Launched a mere thirty plus years ago on March 24, 1979, Ready Records was much like the artists of the time itself, as it offered listeners something groundbreaking and alternative. Sadly, as the Eighties wore on and the New Wave era came to a close, so did Ready Records.
In its six-year life span, Ready not only earned gold records in Canada, but managed to have several of its artists licensed in over eighteen countries around the world. Ready’s diverse roster helped expose such emerging artists as The Spoons, Blue Peter, The Extras, The Demics, Steve Blimkie and The Reason, Manteca, Boyo, Fergus Hambleton, Santers, Michael Zee and Colin Linden; the label also became a needed home for acts such as The Guess Who, Teenage Head, and The Battered Wives.
The early Eighties also marked the introduction of music videos to the industry’s culture, and Ready Records was a pioneer of this untried and expensive medium. In its efforts to push every button, Ready’s videos featured visual metaphors, classic live performances, and even an industry “first” – cell animation.
Many of the Ready Records artists were known for their great live shows. It was their notoriety that landed several of them on tour, or in opening slots for such acts as The Police, Boy George and Culture Club, The Ramones, XTC, and many more. The Ready roster was recognized as “fresh and original” by many industry pundits who had witnessed a domestic industry that had previously produced imitators, for the most part. Manteca brought forth a Cuban sound, a decade prior to Ry Cooder’s “discoveries”. The Extras’ “Circular Impression” found its way to Dr. Demento not because of squeaky voices, but because of clever lyrics.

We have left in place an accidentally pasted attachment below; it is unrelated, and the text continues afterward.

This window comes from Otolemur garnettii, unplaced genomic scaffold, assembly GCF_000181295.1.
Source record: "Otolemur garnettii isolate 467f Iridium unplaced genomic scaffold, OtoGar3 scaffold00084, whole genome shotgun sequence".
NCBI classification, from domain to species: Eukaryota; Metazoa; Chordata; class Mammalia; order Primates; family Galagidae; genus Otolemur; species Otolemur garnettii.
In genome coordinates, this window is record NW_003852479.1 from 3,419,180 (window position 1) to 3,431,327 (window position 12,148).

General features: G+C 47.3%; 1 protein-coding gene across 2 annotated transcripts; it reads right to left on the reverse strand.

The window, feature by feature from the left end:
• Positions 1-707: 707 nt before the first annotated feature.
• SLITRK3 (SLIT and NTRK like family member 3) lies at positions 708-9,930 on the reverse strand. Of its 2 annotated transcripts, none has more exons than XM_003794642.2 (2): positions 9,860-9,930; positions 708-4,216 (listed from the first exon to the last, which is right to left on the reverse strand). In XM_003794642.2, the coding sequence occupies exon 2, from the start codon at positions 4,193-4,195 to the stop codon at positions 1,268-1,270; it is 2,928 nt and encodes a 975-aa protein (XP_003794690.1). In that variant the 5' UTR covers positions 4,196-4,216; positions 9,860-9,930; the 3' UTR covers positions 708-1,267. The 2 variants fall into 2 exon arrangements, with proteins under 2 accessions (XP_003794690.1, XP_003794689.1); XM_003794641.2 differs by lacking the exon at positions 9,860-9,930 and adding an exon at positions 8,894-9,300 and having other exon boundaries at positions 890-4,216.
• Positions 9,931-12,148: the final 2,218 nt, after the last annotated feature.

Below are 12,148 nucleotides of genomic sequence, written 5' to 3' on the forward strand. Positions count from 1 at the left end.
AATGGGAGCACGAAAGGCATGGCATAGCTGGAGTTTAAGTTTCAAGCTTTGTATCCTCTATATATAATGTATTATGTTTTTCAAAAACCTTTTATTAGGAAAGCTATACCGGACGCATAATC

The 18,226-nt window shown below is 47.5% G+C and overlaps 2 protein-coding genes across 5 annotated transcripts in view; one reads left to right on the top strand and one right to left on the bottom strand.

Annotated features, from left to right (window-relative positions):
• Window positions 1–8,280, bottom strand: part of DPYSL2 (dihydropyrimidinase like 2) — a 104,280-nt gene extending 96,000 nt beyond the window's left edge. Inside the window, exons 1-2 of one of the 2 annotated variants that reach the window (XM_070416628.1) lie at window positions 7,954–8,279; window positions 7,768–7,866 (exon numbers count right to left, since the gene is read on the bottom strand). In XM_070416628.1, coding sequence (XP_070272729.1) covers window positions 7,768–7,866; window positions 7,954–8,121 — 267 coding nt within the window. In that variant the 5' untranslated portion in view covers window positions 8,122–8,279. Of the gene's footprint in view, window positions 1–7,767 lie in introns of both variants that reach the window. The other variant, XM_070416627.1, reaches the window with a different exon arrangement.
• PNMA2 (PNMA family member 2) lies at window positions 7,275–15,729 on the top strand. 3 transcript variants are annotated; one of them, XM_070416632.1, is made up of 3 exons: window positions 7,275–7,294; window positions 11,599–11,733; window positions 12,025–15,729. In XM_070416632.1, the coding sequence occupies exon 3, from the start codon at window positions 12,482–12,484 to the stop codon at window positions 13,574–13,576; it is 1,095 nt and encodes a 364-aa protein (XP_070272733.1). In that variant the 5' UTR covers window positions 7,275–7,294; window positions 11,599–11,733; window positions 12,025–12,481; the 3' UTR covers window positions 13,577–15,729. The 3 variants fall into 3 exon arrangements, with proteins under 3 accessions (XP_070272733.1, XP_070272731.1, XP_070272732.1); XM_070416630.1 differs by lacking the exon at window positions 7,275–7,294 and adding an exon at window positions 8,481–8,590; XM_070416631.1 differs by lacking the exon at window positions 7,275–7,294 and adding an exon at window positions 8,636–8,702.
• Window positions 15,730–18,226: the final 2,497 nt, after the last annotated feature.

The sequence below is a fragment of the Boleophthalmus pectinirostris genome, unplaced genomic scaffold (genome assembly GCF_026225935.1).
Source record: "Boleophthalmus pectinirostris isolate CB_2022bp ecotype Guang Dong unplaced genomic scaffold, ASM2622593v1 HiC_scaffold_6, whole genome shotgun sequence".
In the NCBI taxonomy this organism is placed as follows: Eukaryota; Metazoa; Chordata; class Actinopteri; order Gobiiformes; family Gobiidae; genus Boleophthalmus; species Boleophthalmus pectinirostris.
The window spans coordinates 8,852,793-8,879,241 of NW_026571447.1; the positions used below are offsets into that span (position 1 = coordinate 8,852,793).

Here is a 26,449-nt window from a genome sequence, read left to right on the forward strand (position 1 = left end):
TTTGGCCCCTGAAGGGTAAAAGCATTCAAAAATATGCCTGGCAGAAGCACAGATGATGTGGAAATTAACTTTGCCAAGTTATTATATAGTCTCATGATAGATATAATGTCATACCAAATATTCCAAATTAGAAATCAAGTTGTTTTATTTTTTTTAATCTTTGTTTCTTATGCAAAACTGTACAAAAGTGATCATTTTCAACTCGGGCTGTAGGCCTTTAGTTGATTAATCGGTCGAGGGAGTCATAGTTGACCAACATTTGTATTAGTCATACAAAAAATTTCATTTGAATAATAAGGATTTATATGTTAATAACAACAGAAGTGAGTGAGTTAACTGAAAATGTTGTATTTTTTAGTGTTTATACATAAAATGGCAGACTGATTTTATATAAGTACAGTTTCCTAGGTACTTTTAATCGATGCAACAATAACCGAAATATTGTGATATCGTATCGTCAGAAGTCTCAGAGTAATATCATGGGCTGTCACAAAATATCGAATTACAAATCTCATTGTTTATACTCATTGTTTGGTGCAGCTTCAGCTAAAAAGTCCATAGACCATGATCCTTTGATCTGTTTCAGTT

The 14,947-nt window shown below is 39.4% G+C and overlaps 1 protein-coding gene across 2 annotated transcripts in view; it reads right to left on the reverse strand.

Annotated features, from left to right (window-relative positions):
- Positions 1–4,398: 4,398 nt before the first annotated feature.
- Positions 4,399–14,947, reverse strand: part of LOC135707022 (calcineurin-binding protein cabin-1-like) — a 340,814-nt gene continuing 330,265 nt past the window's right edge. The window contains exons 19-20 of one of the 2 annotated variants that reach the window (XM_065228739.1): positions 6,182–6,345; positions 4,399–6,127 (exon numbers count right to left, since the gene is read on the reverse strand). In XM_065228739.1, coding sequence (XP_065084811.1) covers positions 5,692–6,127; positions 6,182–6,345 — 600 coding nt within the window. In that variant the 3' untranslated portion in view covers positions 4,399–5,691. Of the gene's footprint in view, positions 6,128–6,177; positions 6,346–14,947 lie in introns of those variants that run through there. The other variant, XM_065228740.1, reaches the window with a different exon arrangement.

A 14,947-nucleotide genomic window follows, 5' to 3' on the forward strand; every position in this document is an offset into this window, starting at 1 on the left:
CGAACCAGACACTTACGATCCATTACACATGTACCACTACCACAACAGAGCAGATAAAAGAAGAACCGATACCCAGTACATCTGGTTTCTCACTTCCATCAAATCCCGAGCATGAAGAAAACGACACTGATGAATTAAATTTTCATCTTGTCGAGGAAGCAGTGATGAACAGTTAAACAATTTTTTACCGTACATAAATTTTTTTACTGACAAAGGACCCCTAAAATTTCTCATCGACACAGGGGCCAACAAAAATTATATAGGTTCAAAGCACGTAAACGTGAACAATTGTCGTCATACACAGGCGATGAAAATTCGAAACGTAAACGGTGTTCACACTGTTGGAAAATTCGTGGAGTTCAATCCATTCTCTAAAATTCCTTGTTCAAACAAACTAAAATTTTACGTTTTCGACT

In 1996, a Chart Magazine reader’s choice poll named The Demics’ “New York City” the best Canadian single of all time. The Spoons’ hit “Nova Heart” and The Demics’ notorious “New York City” were included in music columnist Bob Mersereau’s 2010 book, “The Top 100 Canadian Singles”.
When asked to contribute his top ten Canadian punk albums for Robert Mesereau’s 2007 book, The Top 100 Canadian Albums, Gord Lewis, guitarist of the seminal Canadian punk group Teenage Head, included The Demics’ Talk’s Cheap in his list.
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